Jul-Nov FY20: Pakistan’s trade deficit shrinks 33% to $9.7b

Contraction due to compression of imports as export growth remains tepid

Shahbaz Rana December 12, 2019
Representational image. PHOTO: REUTERS

ISLAMABAD: Pakistan’s trade deficit shrank one-third to $9.7 billion in first five months of the current fiscal year on the back of compression of imports as growth in exports remained tepid, which may again result in missing the annual target.

Trade figures that the Pakistan Bureau of Statistics (PBS) released on Wednesday showed that exports fell in November over the preceding month and average increase in exports in July-November was less than 5%. The Pakistan Tehreek-e-Insaf (PTI) government may again miss the annual export target until monthly shipments are increased to $2.5 billion in the remaining seven months of the current fiscal year.

Official data showed that on average monthly exports stood at $1.9 billion from July through November. Around $2 billion in monthly exports did not correspond with the hype created by the government about improvement in exports.

Cumulatively, the exports grew 4.8% or just $436 million to $9.54 billion in the July-November period of the current fiscal year, reported the PBS. Overall, the trade deficit, which stood at $14.5 billion in first five months of the previous fiscal year, shrank to $9.7 billion in the same period of current fiscal year. In absolute terms, there was a reduction of $4.8 billion in the trade deficit and 91% improvement came from the import side.

Imports during the period under review dropped 18.4% to $19.2 billion, according to the PBS. In absolute terms, imports contracted $4.3 billion, which provided some relief for the government that was struggling to enhance exports. The International Monetary Fund (IMF) has projected that the trade deficit of Pakistan in the current fiscal year would narrow down to $24.8 billion. The projection is based on 8.2% increase in exports and 4.7% contraction in imports.

However, exports have so far grown at a pace of only 4.8% and imports have shrunk close to 20%.

Five-month exports were equal to only 35% of the annual target of $26.8 billion while imports were equal to 37% of the target of $51.8 billion.

Overall, the import compression policies have affected the Federal Board of Revenue’s (FBR) collection by over Rs100 billion, which has resulted in a shortfall of Rs211 billion in tax revenues despite taking huge advances and blocking taxpayers’ refunds.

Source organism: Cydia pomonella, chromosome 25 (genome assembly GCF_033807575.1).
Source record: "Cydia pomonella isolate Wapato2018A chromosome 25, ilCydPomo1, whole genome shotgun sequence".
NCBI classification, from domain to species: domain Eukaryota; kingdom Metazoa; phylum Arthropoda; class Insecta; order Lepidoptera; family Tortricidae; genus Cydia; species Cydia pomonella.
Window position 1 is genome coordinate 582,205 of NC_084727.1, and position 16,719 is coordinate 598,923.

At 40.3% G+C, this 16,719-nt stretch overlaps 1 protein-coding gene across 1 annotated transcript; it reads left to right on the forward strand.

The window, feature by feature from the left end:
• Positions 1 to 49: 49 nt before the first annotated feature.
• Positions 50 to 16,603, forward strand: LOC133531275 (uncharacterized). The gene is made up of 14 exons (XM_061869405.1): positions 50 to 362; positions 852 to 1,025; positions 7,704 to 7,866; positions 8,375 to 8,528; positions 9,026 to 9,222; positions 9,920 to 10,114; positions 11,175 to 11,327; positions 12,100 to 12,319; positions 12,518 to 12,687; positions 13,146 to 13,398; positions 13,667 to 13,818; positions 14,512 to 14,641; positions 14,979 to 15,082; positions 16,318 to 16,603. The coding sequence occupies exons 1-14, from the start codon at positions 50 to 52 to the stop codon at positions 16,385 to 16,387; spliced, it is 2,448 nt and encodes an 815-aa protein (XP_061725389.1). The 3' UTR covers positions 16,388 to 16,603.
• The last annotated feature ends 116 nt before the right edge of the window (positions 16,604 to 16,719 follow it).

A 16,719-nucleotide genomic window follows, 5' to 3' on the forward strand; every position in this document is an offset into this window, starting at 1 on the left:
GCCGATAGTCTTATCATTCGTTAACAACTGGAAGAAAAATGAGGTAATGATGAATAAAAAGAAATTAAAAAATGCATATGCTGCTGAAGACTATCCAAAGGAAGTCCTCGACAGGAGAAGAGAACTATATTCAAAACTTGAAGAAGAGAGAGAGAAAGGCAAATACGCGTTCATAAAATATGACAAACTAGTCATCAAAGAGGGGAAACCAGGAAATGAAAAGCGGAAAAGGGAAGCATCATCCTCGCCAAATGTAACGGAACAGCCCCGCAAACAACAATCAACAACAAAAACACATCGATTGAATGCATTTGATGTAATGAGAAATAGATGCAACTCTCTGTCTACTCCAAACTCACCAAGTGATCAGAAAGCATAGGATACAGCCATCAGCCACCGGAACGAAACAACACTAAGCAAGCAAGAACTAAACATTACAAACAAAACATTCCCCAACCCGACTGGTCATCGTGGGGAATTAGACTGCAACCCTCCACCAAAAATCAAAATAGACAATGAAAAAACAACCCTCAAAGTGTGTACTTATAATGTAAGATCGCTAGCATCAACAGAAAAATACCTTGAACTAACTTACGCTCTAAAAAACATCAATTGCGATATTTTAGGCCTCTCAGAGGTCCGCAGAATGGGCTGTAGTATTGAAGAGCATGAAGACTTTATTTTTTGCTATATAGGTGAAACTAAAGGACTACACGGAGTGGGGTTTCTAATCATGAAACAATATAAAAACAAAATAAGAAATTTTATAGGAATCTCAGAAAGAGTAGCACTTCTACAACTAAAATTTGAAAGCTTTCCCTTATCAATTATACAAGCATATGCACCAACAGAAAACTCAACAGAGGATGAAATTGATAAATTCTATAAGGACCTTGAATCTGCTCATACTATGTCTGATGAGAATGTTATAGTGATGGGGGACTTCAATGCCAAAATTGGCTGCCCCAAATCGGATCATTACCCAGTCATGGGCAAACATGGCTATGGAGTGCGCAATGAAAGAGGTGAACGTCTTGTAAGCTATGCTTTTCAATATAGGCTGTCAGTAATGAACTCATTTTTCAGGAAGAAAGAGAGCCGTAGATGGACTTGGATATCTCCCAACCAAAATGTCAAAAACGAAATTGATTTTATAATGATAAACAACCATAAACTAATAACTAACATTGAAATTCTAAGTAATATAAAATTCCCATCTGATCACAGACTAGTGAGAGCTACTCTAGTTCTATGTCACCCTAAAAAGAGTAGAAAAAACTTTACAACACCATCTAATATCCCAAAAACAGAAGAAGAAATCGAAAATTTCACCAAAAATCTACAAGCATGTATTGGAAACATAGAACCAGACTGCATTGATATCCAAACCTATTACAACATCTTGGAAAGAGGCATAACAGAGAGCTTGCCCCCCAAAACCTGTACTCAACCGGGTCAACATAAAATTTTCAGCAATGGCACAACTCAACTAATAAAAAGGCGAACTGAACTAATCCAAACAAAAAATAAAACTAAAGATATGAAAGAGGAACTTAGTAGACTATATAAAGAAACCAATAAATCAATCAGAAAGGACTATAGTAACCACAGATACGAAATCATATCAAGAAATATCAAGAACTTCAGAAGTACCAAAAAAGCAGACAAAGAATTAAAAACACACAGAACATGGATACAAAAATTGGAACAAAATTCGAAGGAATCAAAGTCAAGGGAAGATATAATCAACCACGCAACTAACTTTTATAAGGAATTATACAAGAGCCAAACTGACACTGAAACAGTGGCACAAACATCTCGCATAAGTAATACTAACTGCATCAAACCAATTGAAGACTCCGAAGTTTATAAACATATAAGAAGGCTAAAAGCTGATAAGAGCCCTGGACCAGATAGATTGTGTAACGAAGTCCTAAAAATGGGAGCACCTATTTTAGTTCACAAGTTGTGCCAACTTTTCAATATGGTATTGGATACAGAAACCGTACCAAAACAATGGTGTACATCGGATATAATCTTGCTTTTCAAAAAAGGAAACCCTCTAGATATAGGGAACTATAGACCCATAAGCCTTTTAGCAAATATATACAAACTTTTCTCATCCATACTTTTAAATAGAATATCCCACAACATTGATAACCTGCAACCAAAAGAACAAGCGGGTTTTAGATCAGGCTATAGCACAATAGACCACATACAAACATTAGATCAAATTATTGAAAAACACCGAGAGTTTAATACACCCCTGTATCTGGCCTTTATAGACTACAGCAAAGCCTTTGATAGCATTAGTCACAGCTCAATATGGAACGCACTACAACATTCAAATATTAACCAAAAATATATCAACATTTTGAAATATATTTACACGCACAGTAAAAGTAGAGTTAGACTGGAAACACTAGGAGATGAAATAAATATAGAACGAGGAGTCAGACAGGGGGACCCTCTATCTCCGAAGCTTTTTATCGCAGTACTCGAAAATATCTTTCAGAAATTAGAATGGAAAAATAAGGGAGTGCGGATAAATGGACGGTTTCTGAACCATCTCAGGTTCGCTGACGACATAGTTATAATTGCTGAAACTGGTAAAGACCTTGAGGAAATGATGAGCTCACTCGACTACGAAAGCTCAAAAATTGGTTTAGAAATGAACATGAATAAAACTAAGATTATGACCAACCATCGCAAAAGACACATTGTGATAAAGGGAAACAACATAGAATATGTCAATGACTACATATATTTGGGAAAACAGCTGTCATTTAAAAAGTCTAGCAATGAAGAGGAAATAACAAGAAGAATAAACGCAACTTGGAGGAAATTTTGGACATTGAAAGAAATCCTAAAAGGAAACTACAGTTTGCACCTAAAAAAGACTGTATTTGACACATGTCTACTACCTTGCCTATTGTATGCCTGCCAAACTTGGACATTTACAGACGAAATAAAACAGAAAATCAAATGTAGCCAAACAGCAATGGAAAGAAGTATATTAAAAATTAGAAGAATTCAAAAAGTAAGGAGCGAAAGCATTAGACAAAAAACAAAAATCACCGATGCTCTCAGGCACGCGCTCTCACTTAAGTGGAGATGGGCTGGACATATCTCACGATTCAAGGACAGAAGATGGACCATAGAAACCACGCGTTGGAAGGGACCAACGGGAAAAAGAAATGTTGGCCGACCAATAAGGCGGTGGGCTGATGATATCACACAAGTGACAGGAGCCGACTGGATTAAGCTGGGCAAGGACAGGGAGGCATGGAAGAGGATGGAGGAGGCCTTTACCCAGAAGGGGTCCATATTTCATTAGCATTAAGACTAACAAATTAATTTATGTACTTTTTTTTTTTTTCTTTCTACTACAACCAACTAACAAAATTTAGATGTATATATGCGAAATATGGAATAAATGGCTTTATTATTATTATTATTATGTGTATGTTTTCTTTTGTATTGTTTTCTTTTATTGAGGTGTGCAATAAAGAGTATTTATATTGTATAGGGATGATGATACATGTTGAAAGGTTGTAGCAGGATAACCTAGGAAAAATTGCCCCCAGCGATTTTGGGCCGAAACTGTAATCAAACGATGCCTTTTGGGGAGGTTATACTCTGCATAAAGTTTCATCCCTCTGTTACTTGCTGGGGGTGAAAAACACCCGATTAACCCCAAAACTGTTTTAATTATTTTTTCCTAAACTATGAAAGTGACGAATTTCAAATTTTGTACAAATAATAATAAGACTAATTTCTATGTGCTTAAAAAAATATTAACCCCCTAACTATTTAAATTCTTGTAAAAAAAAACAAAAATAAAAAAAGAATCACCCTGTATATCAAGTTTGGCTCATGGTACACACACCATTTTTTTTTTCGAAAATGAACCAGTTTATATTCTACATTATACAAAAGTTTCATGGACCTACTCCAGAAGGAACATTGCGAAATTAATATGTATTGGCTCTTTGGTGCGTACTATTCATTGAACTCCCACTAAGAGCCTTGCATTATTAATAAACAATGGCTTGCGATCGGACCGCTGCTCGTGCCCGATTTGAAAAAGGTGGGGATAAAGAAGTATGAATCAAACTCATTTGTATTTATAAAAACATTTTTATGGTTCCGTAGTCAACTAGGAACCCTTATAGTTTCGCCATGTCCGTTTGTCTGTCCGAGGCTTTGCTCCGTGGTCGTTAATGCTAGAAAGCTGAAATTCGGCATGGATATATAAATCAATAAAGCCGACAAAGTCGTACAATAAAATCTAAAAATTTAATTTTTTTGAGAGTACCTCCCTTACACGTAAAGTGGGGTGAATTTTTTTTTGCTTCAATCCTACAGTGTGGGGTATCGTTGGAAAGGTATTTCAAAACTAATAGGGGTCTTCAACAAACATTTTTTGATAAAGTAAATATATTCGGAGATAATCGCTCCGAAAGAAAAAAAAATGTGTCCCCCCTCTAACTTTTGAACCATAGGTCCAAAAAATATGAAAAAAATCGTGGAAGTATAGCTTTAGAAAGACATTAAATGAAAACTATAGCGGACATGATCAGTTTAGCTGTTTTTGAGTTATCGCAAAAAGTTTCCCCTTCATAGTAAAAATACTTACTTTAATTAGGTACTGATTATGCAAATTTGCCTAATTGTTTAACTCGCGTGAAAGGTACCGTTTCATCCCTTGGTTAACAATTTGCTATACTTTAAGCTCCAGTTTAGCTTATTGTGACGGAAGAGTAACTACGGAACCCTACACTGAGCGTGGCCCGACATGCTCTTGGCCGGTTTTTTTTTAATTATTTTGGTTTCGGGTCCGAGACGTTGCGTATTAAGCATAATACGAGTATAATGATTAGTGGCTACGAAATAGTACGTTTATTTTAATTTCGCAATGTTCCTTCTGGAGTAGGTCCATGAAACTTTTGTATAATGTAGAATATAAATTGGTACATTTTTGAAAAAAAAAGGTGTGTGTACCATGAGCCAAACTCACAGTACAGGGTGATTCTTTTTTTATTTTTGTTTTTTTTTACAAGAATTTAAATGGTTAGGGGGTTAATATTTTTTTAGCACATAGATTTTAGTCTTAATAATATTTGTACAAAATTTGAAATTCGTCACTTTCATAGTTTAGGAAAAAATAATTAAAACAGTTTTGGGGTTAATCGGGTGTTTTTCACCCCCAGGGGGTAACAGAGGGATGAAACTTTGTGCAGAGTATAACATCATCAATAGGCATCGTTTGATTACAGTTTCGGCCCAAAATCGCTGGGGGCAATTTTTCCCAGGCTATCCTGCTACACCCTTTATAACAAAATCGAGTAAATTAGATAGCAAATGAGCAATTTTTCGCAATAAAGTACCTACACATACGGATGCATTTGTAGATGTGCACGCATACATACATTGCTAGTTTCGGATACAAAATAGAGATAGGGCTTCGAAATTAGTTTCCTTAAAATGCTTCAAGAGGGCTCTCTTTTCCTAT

The currency devaluation, as part of the import compression policies and also aimed at increasing exports, stoked inflation and increased the cost of doing business.

Lack of diversification of export destinations and products and high cost of doing business are among the key factors behind low exports.

The government is also pinning high hopes on increasing exports to China. Adviser to Prime Minister on Commerce Abdul Razak Dawood had claimed about eight months ago that shipments to China would increase by $1 billion within a year.

However, in the July-October period of this fiscal year, exports to China decreased by 1.5% to $586 million, according to the State Bank of Pakistan. November’s country-wise data is not yet available.

Monthly data

In November 2019, imports in dollar terms fell to $3.94 billion compared to $4.6 billion in the same month of last year, which reflected contraction of over 14%, reported the PBS.

Exports increased 9.4% to $2 billion in November, a net increase of $172 million. The trade deficit in November contracted 29.7% to $1.9 billion.

On a month-on-month basis, the exports, which stood at slightly over $2 billion, were $13 million or 0.7% less than the previous month. Imports also marginally contracted to $3.94 billion on a month-on-month basis.

The month-on-month trade deficit was down by $121 million or 5.9% to $1.9 billion, according to the PBS. 

Published in The Express Tribune, December 12th, 2019.

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Babur | 1 year ago | Reply Hi, The article talks about the failure of Government because exports are not growing as fast as expected. I would like to submit that the government sets policies to encourage exports, but ultimately the businesses have to export by taking advantage of the policies and incentives. It is the businesses that need to convince international buyers to source more from the Pak exporters. It is therefore a failure of the Pakistan businesses/ ecporters who are not taking advantage of the policies and incentives. The government policy is working as exports are growing after 5 years, and now the businesses need to step up. Regards, Babur
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